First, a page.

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Wyllie Presents Paper at College Art Association Conference
Cherra Wyllie, associate professor of art history, Hillyer College, presented a paper at the College Art Association’s 101st Annual Conference on Feb. 15 in New York City. The presentation, entitled The Women’s Terracotta Army: Large Scale Sculpture from El Zapotal, Veracruz, Mexico, was part of a symposium on "Precolumbian Ceramics: Form, Meaning, and Function." An expanded version of this paper will be published by University Press of Florida as a chapter in an edited volume on Precolumbian ceramics by Maline Werness-Rude and Michael Carrasco.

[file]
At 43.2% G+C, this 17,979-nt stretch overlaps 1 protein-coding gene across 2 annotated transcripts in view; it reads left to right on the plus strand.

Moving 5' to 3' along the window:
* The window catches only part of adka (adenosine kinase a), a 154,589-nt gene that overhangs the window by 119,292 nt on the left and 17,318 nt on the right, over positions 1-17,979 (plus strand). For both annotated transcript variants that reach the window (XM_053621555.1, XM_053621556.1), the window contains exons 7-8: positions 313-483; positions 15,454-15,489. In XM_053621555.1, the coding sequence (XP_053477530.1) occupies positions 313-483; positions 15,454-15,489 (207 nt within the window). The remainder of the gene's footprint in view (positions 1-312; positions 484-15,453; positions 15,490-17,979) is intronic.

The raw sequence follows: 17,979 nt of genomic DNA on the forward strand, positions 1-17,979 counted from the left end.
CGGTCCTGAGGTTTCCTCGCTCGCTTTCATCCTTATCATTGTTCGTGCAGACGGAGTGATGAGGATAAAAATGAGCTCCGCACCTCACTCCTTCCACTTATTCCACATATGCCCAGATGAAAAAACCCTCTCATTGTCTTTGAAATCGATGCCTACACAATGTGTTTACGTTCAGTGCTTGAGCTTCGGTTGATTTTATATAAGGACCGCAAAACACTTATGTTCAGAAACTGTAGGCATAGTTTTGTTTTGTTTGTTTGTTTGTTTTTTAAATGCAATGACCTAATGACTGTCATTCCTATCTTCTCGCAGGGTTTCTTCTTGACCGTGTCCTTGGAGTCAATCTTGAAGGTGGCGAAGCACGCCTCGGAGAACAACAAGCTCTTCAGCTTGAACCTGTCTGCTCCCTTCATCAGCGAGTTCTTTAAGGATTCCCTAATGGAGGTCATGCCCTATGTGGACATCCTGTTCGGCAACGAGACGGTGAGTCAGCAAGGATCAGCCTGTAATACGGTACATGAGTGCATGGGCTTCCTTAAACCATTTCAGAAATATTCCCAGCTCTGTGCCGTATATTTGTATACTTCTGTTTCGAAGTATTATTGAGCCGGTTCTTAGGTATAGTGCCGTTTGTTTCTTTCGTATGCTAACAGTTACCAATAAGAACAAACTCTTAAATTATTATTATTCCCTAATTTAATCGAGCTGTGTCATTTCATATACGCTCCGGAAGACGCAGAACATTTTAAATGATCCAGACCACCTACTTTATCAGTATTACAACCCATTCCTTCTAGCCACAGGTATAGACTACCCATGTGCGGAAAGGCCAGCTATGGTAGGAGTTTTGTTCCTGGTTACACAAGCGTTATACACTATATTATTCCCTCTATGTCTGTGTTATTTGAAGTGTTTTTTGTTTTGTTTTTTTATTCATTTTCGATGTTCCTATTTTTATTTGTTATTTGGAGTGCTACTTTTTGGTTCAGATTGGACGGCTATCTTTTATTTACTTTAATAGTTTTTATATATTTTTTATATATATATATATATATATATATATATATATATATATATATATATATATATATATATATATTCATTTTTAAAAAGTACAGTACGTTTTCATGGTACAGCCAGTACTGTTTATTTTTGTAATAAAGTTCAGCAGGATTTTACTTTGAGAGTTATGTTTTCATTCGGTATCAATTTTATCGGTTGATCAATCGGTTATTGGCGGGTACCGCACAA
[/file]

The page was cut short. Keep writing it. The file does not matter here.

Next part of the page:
El Zapotal Mound 2 yielded hundreds of small, medium, and large-scale terracotta sculpture. A colossal skeletal god rendered in unbaked clay is the focal point of a banquette and ossuary. Nineteen life-sized terracotta women, each fashioned individually, flank the shrine in procession, interpreted by scholars as female warriors sacrificed in the battle of parturition, who accompany the Death God in the afterlife.
Newly available data on the Mound 2 depositional sequence, along with refined osteological analysis, and a greater understanding of termination rituals associated with the architecture of the region, suggests a re-evaluation of the narrative program. Throughout central and southern Veracruz we see indications of a changing emphasis in ritual activity, with women becoming key protagonists in elite spheres of activity. The large-scale terracotta sculpture in El Zapotal and throughout the Mixtequilla are an intricate part of this transition, and may signify new populations or changing religious beliefs.